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Bullying Prevention.

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Presentation on theme: "Bullying Prevention."— Presentation transcript:

1 Bullying Prevention


3 71% of school shooters had been victims of bullying.

4 is the deliberate, repeated harm or threat of harm by the same student
Bullying is the deliberate, repeated harm or threat of harm by the same student or group of students against a relatively defenseless student or staff member.

5 Two types of Acquaintance Violence
Violence stemming from Normal Conflict, which involves: disagreements, misunderstandings Bully/ Victim violence, which involves: two or more students who are equally matched lack of conflict resolution skills lack of anger management skills series of negative actions repeated over time students who are unequally matched bullies - lack of connectedness and sensitivity victims - lack of assertiveness skills

6 BULLYING HAPPENS... BULLYING HAPPENS… when someone with greater power unfairly hurts someone with less power over and over again. Physical Power size hitting pushing stealing defacing/destroying property threatening with a weapon Verbal Power threats insults name-calling teasing making fun of another intimidating phone calls Social Power humiliating excluding hurting feelings playing mean tricks put-downs gossip/rumors

7 Cyberbullying Text Messages Facebook Web Pages Sexting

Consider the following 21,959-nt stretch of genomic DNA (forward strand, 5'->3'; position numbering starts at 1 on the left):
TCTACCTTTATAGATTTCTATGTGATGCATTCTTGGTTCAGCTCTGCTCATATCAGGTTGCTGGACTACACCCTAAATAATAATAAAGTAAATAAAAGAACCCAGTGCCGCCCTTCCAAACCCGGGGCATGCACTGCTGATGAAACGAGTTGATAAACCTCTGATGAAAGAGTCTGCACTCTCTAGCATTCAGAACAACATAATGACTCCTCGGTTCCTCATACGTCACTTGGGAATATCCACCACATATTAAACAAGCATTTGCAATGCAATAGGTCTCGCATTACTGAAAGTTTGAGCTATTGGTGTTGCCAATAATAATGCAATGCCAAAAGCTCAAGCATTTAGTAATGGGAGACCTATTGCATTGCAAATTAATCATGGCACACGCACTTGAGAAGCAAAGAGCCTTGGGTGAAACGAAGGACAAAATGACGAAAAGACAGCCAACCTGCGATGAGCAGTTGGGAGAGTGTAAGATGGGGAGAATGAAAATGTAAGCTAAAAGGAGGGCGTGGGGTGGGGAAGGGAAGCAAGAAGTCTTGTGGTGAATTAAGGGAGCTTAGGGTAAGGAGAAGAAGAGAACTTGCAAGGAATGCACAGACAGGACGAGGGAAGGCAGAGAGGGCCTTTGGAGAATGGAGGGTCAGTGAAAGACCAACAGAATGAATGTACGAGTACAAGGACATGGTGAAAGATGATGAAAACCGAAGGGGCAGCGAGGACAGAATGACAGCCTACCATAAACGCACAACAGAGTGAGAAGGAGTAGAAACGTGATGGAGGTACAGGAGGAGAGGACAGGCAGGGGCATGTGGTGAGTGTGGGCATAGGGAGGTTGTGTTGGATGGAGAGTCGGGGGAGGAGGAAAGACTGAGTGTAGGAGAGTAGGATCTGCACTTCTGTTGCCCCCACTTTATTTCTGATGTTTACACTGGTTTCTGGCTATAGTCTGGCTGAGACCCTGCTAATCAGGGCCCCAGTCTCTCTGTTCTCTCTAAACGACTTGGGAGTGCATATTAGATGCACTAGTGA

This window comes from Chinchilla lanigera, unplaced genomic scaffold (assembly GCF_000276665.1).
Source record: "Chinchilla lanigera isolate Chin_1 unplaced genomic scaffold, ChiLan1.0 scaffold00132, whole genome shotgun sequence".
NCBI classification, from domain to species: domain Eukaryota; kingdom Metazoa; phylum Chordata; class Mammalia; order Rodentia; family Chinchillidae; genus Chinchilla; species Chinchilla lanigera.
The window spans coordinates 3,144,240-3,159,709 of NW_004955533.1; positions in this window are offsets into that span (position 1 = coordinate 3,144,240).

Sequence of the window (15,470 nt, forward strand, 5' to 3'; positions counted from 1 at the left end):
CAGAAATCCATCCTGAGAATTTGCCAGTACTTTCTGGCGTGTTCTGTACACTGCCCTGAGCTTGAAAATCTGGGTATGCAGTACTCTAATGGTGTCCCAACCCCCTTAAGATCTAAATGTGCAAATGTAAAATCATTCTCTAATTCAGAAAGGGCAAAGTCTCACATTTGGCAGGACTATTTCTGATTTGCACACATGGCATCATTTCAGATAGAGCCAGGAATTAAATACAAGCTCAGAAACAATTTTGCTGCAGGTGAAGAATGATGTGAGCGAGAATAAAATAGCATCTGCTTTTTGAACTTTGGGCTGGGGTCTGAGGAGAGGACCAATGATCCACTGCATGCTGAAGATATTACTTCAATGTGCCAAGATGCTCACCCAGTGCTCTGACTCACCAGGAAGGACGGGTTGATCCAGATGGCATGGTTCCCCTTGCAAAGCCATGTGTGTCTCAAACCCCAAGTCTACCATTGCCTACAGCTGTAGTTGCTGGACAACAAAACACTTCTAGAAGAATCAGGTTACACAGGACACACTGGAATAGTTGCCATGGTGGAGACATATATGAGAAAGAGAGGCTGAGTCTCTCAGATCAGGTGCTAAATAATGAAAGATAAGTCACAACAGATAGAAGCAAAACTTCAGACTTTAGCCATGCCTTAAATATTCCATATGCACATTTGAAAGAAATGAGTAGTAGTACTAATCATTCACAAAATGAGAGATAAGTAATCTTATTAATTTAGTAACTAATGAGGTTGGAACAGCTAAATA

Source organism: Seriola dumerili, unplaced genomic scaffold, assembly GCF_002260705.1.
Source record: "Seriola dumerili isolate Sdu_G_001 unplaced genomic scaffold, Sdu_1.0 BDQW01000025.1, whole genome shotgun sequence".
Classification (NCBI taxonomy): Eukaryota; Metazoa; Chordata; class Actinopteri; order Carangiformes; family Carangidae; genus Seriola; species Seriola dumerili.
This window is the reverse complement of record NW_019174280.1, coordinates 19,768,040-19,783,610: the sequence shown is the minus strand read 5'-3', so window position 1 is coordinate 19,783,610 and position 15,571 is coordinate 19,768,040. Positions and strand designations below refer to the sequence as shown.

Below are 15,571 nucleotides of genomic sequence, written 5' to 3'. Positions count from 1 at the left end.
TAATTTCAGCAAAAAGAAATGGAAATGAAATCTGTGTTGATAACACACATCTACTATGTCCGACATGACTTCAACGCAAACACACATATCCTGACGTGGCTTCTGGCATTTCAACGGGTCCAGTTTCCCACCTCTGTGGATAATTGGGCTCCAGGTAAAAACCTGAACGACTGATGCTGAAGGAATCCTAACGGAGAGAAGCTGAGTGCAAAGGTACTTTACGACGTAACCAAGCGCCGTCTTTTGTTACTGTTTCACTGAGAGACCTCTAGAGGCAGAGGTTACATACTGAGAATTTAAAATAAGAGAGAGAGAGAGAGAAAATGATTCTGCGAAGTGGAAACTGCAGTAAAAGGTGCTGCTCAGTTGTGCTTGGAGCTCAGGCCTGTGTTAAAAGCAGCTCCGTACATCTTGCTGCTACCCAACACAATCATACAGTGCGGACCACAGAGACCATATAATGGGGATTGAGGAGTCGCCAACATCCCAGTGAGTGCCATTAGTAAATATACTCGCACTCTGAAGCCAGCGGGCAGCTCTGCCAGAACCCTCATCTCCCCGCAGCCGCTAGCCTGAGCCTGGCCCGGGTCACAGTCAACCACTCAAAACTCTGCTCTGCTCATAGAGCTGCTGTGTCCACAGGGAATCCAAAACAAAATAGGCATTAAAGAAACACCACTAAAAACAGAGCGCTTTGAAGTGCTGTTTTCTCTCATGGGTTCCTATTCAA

8 The Bullying Circle V 20% Bully 80% Bystander Defender of the Victim
Starts the bullying and takes an active part Defender of the Victim Dislikes the bullying and helps or tries to help the victim Follower/Henchman Takes an active part, but does not start the bullying 20% Bully V Possible Defender Dislikes the bullying and thinks he ought to help but doesn’t Supporter Supports the bullying but does not take an active part 80% Bystander Passive Supporter (Possible Bully) Likes the bullying but does not display open support Disengaged Onlooker


10 Characteristic of Bully
High self-esteem May be popular More likely to engage in other problem behaviors later in life, such as criminal activity or alcohol or other drug abuse

11 Victims Passive Provocative Quiet, anxious & insecure
Tend to “normalize” and no longer are victims upon entering adulthood, though they may have continued lower self-esteem and be more prone to depression Provocative Reactive, clumsy, impulsive, irritating Attempt to fight or answer back when attacked, but not effectively Often hyperactive, have difficulty concentrating and act in ways that irritate others

12 Typical Responses to Bullying

13 Enabling Entitlement Tolerance